Lord Justice Briggs, who was comissioned a year ago by the Lord Chief Justice and Master of the Rolls to review the civil court structures, said lawyers must now face up to the challenge of unbundling and find a way to provide advice in the new system at a fixed recoverable cost.
Briggs LJ emphasised that it will be for others to decide which, if any, of the reforms will be adopted, but he said the online court will help to increase access to justice for those with unmet needs.
‘If they are all substantially implemented, then the essentially high quality of the civil justice service provided by the courts of England and Wales will be greatly extended to a silent community to whom it is currently largely inaccessible, and both restored and protected against the weaknesses and threats which currently affect it.’
The review is designed to coincide with a programme for reform of the courts by HM Court and Tribunals Service, which will involve significant modernisation of the system.
Briggs LJ recommends that case officers, made up from a senior body of court lawyers and other officials, could assist with certain functions currently carried out by judges, such as paperwork and uncontentious matters.
The case officers would be trained and supervised by judges, and decisions subject to reconsideration by judges on request by a party.
In his report, Briggs LJ acknowledges some will be ‘critical, sceptical or fearful’ of the online court concept, with the concern that users will be denied justice, the exclusion of lawyers will affect the outcome, or that £25,000 is too high a threshold.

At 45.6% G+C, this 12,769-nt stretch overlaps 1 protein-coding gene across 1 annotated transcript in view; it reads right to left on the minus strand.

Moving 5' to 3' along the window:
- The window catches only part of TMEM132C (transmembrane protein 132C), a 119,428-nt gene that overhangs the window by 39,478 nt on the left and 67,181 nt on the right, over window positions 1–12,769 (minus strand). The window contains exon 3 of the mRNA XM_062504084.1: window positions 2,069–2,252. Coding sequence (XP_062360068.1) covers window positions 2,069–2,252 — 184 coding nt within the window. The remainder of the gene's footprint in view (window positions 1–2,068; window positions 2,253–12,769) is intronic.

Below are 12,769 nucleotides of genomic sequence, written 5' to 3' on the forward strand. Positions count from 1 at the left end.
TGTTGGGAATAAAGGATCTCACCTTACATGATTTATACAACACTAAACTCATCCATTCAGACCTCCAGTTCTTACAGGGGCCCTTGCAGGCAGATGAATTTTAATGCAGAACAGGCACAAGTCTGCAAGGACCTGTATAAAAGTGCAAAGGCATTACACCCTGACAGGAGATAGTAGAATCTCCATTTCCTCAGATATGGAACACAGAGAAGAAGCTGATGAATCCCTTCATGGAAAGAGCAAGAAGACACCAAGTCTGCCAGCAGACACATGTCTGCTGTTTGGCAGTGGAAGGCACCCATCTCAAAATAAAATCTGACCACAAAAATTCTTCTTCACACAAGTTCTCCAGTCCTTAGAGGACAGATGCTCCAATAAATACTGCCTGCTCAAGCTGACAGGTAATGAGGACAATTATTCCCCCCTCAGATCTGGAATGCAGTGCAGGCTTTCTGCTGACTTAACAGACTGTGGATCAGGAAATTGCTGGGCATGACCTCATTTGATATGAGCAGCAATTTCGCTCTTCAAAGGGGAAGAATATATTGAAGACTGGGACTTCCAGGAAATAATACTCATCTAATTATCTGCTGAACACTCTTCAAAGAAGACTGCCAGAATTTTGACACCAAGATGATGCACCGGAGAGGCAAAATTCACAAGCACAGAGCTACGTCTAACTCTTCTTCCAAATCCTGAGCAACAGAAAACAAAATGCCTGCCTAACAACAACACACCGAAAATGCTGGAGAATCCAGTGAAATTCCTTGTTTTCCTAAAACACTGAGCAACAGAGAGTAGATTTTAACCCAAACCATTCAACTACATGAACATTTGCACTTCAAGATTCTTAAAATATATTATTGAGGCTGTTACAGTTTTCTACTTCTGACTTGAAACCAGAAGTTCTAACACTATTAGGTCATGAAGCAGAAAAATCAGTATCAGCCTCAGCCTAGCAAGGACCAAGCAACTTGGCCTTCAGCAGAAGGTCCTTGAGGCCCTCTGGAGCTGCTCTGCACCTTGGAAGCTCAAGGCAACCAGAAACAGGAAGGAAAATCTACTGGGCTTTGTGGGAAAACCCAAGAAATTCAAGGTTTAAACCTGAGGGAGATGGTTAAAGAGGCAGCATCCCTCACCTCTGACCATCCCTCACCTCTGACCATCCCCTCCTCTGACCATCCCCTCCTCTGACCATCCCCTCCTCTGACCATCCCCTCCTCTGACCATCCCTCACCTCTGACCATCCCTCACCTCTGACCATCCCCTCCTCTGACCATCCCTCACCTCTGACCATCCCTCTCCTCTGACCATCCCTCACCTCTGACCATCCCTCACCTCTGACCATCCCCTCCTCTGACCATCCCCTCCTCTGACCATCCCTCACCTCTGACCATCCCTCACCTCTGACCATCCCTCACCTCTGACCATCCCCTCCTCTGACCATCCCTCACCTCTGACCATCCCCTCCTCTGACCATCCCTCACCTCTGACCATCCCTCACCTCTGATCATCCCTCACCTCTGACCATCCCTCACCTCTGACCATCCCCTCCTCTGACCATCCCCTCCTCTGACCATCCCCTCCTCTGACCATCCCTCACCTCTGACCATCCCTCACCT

The judge said it was a ‘misconception’ that clains below £25,000 were not treated seriously, or that justice offered by the online court would be a form of online dispute resolution.
In addition, the concept of the District Registry as a place for the issue of High Court proceedings will eventually be replaced by a single portal for the issue of all civil proceedings, and should then be abolished.
Briggs LJ says the family court should be given a shared jurisdiction (with the Chancery Division and the county court) for dealing with Inheritance Act disputes and disputes about co-ownership of homes.
However, the Law Society has expressed a note of caution on the importance of ensuring online courts do not limit access to justice: 'It is vital that ordinary and vulnerable people using the online court are not prejudiced when claiming against large organisations. Clarification is also needed about which claims will and will not be included as part of the online court."
A long-awaited report on the future of civil courts has recommended a new online court for dealing with all monetary claims up to £25,000. The court will be designed to be used by people with ‘minimum assistance’ from lawyers with its own set of user-friendly rules. Lord Justice Briggs (pictured), whose final report is published today, said the online court would eventually become the compulsory forum for resolving cases within its jurisdiction. As expected, the three-stage process will involve automated triage to decide on the merits of a case, arbitration handled by an assigned case officer and a judicial decision if the case cannot be resolved any other way.